Originally Posted by gaftfreak
None of you, in your infinite Linux knowledge have answered this man's question! I too am having trouble finding a distro that will work with my Nvidia card OUT OF THE BOX! While trying to google my problem, I found this thread and was so overcome with disgust that I made an account just to comment on this. He JUST TOLD you that he doesn't want to spend forever trying to figure out how to make the card work. I know that you all of you, it takes 4 seconds because you all know exactly what you're doing, but for us noobs, NON OF THIS IS EASY!
Wow... no need to get angry.
I can understand the desire to have an easy solution. We can blame nVidia for the (normally minor) trouble one has to go through to use their drivers.If there were a Linux distribution that worked with nVidia cards "out of the box" there would have been a simple answer to the original poster's question. The simple fact is that there isn't a distribution that uses all of an nVidia graphics card's features without having to download and install nVidia's driver. The vendor doesn't very closely with Linux developers and insists on developing their own drivers. The "nouveau" driver that ships with Linux does a decent job -- especially given that it it works only because of the incredible job that the guys reverse engineering the nVidia cards have been able to pull off -- but may not work as well as one would like, particularly if the user is into gaming.
My experience with the nVidia driver process is something like (sorry, I didn't take detailed notes) this:
* Download the driver file from the nVidia web site. You'll likely have to search for your adapter to get the correct driver file. I have a fairly old adapter (6200) but it is still handled by the latest driver. (On the other hand, I have an old MX400 adapter in a system that has to use one of their "legacy" drivers. YMMV.) It'll have a file extension of ".run". Alternately, you might see a note on their site that directs you to use your distribution's package manager. If you're using a distribution that is no longer actively supported, you'll probably have to use the ".run" file method.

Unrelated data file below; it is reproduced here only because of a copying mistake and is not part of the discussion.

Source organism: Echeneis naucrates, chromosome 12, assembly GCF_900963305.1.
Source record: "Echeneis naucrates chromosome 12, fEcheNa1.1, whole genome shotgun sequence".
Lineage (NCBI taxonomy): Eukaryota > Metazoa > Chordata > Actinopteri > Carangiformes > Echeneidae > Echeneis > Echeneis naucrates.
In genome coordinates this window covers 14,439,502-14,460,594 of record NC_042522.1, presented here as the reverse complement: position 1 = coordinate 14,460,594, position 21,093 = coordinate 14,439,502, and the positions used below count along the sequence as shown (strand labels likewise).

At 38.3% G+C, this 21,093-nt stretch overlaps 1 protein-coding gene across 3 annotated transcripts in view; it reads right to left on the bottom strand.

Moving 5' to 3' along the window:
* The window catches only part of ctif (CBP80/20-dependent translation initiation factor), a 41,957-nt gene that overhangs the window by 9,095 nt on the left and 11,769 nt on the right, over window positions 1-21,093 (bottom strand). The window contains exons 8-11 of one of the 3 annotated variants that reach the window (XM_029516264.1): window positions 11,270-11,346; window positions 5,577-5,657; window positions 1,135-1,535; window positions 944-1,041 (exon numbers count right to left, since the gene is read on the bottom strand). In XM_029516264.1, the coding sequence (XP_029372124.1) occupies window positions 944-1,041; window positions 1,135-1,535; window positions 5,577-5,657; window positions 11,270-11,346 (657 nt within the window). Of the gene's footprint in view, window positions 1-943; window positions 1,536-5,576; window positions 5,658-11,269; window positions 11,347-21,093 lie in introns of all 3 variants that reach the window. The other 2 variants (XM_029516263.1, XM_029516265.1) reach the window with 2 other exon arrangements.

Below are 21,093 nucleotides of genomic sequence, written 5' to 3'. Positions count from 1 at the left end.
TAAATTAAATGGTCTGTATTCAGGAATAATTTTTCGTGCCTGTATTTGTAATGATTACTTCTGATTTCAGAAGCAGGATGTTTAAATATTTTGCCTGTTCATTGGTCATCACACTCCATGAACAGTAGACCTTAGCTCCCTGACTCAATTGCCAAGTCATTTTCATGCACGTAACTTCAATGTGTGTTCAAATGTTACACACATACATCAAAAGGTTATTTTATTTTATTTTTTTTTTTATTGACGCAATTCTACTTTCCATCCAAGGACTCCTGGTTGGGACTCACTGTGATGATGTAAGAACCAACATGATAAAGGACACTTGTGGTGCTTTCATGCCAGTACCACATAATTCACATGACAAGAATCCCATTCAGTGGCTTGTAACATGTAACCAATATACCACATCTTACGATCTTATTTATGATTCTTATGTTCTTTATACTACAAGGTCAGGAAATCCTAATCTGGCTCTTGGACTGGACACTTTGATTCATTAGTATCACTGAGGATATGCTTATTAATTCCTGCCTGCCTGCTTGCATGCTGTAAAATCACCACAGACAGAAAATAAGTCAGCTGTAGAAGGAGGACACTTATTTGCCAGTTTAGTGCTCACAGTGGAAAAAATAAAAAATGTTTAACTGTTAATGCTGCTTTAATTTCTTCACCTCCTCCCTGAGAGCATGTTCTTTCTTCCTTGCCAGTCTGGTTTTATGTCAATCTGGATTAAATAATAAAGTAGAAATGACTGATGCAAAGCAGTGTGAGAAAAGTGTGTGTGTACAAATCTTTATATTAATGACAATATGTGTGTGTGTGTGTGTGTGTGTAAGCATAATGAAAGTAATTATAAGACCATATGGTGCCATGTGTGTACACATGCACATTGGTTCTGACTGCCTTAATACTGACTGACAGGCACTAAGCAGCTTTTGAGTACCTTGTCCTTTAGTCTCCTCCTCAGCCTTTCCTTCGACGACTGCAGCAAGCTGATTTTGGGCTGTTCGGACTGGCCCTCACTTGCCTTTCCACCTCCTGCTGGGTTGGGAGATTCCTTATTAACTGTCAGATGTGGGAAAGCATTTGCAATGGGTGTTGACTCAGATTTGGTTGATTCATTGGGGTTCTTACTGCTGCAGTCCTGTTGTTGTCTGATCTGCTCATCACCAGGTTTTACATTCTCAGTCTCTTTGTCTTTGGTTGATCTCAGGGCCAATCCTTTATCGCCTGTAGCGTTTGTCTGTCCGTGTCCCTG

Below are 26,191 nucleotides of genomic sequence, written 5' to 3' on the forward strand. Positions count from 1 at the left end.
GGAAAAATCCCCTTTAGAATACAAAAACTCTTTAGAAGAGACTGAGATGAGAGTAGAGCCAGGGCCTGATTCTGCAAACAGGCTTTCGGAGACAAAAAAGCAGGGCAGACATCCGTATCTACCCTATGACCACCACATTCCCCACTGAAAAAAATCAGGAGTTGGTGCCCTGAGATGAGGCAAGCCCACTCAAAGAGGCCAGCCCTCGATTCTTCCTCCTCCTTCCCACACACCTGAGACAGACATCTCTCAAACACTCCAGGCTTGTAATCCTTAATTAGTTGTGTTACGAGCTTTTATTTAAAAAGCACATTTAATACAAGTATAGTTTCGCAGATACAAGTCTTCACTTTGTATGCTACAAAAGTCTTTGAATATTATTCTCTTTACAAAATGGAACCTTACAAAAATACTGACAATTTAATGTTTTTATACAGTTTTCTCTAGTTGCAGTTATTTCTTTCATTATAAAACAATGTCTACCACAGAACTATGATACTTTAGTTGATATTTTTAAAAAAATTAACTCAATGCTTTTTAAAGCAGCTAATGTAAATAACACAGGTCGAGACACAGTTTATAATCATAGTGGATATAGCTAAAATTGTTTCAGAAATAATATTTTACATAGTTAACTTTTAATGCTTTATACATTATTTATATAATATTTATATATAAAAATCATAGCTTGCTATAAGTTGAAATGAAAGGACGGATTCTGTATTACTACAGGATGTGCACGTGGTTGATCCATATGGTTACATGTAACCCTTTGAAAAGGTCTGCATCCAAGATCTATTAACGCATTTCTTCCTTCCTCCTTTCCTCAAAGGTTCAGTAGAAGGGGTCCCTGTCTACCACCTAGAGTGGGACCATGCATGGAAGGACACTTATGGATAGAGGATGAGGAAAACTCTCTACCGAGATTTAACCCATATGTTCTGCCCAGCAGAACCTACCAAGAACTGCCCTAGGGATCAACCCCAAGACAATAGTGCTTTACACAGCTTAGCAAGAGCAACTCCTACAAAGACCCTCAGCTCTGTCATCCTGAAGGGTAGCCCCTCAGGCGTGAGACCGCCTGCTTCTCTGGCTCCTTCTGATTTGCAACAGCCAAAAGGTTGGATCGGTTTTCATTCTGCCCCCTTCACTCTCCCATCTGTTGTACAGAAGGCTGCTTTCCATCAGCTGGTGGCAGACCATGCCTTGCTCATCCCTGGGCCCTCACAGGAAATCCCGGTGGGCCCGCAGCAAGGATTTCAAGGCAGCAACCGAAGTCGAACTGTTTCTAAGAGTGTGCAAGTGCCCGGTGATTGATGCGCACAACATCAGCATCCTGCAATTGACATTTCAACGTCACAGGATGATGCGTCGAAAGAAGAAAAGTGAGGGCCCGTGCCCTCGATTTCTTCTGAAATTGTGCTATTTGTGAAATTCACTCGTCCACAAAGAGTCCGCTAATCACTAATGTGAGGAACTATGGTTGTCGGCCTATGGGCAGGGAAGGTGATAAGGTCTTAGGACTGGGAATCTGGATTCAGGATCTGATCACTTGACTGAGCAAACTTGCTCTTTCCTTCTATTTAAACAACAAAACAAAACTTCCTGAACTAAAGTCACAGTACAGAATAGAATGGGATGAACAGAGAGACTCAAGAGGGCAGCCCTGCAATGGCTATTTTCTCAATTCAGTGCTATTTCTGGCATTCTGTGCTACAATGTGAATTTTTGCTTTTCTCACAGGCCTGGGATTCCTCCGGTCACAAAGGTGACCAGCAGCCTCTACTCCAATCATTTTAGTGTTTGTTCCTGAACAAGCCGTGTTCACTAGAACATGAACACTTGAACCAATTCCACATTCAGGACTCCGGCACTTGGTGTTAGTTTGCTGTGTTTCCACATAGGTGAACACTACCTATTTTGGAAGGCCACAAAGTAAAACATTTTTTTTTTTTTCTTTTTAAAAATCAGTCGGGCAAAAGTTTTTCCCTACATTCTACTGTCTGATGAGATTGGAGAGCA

* Make sure "X" isn't running.
* Execute the ".run" file using "sh whateverfilename.run". This will ask you some questions that you can normally answer "Yes" to. During the installer's execution, it will build the driver. NOTE: during this phase, your installation must have the kernel development package installed as the driver compilation process will need the header files (and possibly the kernel sources, as well). If you're not sure, use your distribution's package manager to see if they're installed. In my case I could use
rpm -qa | grep -i kernel | sort | less
(the sort and less steps are optional) to verify that the kernel header package was installed. If they're not you need to grab your CDs/DVDs and installed them using your package manager/software manager.
* The installed will normally tweak your Xorg configuration file so that the new nVidia driver will be used.
And that is, normally, about it.
I will admit that there can be some oddball errors that can crop up. For example, I'm still working on getting the legacy driver working on that system containing the MX400 adapter. (Heck, the thing is at least 10 years old so I'm not all that surprised that I'm experiencing this little adventure.)
Also, I poked around on the nVidia web site and found that the "173.14.36" driver seems like it might be the best driver for the card that the original poster mentioned. BUT... "5200" is a little too generic of a description. Most of the cards that I saw were listed as "FX5xxx", "5xxxLE", or something similar. It would be best to have an accurate description before downloading the wrong driver and getting a headache trying to make it work with an adapter that it doesn't support.
Hope this helped a bit...